Prototyping the City Design Studio has been structured since its very beginning to face a real challenge: design and produce a full scale installation within two weeks using a collaborative method which involved 33 students, 3 project leaders, 1 local coordinator, 1 expert, 2 assistants and 1 local wooden constructor. 42 people in total worked, together for the very first time, with a rhythm of 14 working hours a day. Eventually, they achieved the given task and, after two weeks, the working site in the Officine Grandi Riparazioni in Torino was completely reconfigured. The results of the 7,056 working hours spent in this workshop can be listed as follows: an incredible series of drawings and digital models, 6 final panels, 6 presentations, a large amount of small scale analog models, 3 rapid prototyped models, a quite impressive amount of full scale test pieces and a wood installation which became part of the Torino 011 exhibition path inside the Officine Grandi Riparazioni. But there is more.

The brief was to construct a full scale wooden installation that would act as a prototype of urban architecture, using an eco-systematic approach, advanced parametric design tools and a quite traditional construction technique. The students were divided in six different groups which investigated simultaneously different aspects of the brief. The groups explored the following themes: connections/detailing, ecology/environment, program, parametric design, urban research, structure/prototyping. The first big issue was of course to find the right equilibrium between open research within each group and the necessity to close up towards a common direction in no time. During the first days of work, the students produced an incredible amount of data. In the following days, the efforts of everybody were displaced towards the possibility of mediation of the data produced by the 6 groups in order to find a common direction. Of course, this has been an incredibly difficult moment. It was all about negotiation.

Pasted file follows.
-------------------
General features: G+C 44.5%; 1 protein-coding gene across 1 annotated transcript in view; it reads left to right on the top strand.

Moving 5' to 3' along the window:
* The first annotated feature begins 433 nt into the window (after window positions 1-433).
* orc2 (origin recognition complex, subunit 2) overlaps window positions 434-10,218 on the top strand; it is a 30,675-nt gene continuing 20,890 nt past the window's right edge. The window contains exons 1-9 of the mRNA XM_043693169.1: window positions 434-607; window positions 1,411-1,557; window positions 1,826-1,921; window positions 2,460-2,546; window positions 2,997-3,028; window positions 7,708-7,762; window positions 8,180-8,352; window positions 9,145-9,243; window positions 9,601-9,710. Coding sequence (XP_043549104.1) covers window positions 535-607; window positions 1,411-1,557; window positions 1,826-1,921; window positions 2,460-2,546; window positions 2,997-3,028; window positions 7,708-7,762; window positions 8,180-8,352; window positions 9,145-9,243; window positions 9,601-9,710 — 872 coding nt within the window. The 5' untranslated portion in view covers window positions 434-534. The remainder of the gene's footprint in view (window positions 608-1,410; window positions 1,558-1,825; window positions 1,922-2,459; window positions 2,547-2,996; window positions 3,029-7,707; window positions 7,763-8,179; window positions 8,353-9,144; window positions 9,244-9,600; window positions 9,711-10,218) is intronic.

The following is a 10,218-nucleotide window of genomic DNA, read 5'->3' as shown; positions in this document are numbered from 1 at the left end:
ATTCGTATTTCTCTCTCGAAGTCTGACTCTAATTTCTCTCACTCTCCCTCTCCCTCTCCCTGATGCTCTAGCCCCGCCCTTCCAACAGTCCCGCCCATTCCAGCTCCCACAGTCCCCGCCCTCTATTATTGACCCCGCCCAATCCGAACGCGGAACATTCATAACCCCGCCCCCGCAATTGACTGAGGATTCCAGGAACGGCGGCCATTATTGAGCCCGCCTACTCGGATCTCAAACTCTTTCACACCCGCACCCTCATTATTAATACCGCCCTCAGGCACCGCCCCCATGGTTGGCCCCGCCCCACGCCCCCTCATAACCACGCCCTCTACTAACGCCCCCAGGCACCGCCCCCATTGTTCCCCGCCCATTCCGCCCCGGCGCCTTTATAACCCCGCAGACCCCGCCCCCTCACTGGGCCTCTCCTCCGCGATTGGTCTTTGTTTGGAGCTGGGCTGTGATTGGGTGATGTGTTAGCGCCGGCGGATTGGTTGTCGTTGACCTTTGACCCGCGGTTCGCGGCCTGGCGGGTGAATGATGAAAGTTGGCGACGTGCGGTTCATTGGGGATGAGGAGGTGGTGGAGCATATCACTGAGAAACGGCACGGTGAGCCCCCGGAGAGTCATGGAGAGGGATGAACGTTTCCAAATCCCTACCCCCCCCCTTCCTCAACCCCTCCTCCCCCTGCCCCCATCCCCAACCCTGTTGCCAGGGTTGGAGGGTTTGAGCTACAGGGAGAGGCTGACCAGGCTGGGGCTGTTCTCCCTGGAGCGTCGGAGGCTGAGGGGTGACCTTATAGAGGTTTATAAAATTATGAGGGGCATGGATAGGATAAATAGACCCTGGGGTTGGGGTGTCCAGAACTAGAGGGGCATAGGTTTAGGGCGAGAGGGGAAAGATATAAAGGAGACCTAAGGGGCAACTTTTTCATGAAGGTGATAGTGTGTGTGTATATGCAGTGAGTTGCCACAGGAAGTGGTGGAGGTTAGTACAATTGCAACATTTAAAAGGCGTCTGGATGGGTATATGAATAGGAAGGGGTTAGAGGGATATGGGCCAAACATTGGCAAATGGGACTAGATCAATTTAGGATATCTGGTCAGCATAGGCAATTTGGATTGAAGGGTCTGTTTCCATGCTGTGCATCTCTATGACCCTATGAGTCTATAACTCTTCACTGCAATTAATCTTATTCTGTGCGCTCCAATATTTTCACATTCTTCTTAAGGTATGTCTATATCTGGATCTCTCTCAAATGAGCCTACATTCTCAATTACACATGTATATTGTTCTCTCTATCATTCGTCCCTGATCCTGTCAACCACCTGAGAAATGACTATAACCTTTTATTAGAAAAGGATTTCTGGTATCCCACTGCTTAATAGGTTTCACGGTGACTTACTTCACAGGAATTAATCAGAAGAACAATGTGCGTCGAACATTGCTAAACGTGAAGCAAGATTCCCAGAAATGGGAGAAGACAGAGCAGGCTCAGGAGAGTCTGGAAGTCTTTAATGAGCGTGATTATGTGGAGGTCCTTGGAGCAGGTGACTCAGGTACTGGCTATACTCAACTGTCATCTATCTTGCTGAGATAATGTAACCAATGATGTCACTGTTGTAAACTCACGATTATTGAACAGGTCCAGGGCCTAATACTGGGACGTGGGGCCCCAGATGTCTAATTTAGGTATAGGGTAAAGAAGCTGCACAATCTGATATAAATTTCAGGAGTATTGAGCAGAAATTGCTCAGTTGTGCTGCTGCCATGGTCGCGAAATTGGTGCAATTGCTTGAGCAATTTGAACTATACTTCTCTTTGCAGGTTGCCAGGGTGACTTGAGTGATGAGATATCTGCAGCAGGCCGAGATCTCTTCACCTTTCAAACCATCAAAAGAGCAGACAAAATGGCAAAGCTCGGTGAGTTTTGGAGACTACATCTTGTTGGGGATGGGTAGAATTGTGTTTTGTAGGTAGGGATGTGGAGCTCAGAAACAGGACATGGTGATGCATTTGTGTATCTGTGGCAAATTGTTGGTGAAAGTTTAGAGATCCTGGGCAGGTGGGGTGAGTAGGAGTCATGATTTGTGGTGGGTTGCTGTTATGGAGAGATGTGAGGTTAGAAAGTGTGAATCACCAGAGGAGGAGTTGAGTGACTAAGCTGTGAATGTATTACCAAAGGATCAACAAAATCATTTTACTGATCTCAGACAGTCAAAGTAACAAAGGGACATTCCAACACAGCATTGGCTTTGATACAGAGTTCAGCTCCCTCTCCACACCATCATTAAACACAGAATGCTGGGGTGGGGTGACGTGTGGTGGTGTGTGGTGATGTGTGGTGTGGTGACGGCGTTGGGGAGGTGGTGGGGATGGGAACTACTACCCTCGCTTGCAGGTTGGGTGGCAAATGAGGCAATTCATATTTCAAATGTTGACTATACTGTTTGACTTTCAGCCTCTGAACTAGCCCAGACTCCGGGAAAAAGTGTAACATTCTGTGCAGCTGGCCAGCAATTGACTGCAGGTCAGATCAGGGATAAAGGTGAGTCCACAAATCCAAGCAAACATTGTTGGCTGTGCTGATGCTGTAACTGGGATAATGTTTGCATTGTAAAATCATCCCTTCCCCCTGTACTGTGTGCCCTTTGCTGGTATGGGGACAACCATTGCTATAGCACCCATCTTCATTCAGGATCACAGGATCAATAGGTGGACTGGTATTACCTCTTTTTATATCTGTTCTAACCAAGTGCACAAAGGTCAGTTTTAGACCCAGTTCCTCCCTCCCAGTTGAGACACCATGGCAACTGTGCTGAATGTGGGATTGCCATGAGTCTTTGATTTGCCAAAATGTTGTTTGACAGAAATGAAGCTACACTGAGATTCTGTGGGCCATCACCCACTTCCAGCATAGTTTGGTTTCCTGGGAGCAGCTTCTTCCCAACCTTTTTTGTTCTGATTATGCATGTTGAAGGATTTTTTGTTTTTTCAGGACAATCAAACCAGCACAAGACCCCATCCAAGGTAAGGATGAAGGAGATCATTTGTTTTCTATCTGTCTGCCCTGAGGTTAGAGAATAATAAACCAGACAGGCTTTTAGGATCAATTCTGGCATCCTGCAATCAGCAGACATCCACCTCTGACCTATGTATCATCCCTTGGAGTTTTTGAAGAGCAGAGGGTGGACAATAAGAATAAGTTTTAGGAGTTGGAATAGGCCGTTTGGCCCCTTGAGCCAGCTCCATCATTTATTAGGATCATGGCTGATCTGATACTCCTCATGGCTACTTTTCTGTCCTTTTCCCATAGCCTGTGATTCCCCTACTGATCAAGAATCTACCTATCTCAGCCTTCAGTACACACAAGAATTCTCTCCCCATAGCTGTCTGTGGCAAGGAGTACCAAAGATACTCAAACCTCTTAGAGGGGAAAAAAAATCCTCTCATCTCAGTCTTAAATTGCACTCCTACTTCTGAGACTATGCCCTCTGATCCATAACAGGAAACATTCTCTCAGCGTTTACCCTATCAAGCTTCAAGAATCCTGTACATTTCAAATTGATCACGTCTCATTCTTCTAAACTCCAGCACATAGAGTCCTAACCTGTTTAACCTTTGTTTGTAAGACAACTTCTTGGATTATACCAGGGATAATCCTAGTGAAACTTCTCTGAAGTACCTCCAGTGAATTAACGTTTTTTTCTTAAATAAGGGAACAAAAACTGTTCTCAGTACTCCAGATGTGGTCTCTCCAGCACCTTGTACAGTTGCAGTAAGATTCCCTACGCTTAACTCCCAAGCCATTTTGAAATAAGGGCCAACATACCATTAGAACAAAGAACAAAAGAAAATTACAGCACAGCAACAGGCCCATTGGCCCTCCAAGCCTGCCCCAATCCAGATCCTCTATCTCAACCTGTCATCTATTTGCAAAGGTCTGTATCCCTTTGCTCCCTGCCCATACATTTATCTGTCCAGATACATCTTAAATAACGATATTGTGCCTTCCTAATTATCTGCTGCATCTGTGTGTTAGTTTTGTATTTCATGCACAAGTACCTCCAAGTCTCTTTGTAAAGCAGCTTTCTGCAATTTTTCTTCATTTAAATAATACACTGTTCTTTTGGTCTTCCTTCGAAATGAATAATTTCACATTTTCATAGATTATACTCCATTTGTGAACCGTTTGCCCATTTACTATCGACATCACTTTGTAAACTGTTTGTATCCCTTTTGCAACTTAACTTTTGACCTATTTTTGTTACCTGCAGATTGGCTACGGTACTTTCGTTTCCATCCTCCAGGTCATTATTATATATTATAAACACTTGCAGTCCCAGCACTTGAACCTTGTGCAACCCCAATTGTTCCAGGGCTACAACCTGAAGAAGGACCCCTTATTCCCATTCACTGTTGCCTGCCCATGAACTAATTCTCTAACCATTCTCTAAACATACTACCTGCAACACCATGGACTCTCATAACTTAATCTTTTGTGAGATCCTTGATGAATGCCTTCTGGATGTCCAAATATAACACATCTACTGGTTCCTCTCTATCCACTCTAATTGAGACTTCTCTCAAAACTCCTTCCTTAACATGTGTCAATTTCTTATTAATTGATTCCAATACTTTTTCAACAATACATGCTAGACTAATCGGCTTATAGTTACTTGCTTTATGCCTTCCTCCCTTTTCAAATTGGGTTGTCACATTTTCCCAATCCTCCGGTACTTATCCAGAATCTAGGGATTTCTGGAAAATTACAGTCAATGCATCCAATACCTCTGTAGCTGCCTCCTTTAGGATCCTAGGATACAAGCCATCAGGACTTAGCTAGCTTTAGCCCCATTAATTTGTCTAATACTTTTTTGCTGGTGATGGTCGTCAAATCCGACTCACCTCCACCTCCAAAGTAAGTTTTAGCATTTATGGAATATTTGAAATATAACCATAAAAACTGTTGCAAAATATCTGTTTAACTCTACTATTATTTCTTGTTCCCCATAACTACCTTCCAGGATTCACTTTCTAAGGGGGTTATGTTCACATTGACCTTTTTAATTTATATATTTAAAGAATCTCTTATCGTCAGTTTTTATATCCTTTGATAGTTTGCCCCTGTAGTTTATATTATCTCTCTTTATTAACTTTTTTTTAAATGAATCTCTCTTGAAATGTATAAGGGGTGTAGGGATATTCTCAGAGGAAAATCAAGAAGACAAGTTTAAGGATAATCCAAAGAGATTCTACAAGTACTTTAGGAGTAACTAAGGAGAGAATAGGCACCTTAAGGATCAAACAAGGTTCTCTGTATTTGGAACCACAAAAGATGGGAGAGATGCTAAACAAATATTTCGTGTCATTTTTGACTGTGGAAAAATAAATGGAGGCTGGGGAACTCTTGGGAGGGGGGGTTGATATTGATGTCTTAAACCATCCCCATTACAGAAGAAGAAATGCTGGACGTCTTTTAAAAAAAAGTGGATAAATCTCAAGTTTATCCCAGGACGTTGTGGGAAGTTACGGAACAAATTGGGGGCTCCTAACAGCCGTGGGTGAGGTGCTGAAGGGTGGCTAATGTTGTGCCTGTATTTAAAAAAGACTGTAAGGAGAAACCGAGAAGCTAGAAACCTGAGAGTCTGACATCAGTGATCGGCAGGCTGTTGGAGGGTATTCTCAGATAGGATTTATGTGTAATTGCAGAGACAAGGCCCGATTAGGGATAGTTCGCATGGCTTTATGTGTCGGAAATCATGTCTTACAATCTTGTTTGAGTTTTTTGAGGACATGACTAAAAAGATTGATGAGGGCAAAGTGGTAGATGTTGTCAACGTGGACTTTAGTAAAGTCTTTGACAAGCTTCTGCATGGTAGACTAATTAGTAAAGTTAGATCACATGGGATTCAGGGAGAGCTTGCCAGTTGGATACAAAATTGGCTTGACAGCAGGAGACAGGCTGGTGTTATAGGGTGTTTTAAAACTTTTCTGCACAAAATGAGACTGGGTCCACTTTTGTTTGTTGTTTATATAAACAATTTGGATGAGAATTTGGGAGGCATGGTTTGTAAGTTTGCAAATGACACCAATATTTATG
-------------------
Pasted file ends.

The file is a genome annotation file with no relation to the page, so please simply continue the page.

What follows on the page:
Design processes have been pushed towards non linear systems: different issues were explored simultaneously by different design teams. But, at the end, the process had to be consistent passing thru a phase of continuous negotiation. The art and practice of negotiation is currently called “diplomacy”. And diplomacy here became a very important issue. An interesting thing of diplomacy is the social game of relationships that take part thru the use of hard or soft strategies in order to find mutually acceptable solutions to a common design challenge. In this sort of process, the human element is extremely important, because it’s all about taking common decisions. Collaborative design can be very stressful, but also extremely rich. The distribution of authority and power in the design teams derives from a process of self-organization in which every individual find its own place. This process is sometimes problematic, but the social issues that emerge can bring the project far beyond the traditional limits of design.

Digital/physical; design/fabrication, form/function; natural/artificial, designer/user, designer/designer, fabrication/time. These are only a few of the possible conflicts that have been explored in the Prototyping the City Design Studio. More than the concrete materials that have been produced, the real legacy of this workshop is the sense of managing diplomacies of space that all the participants gained during these two weeks.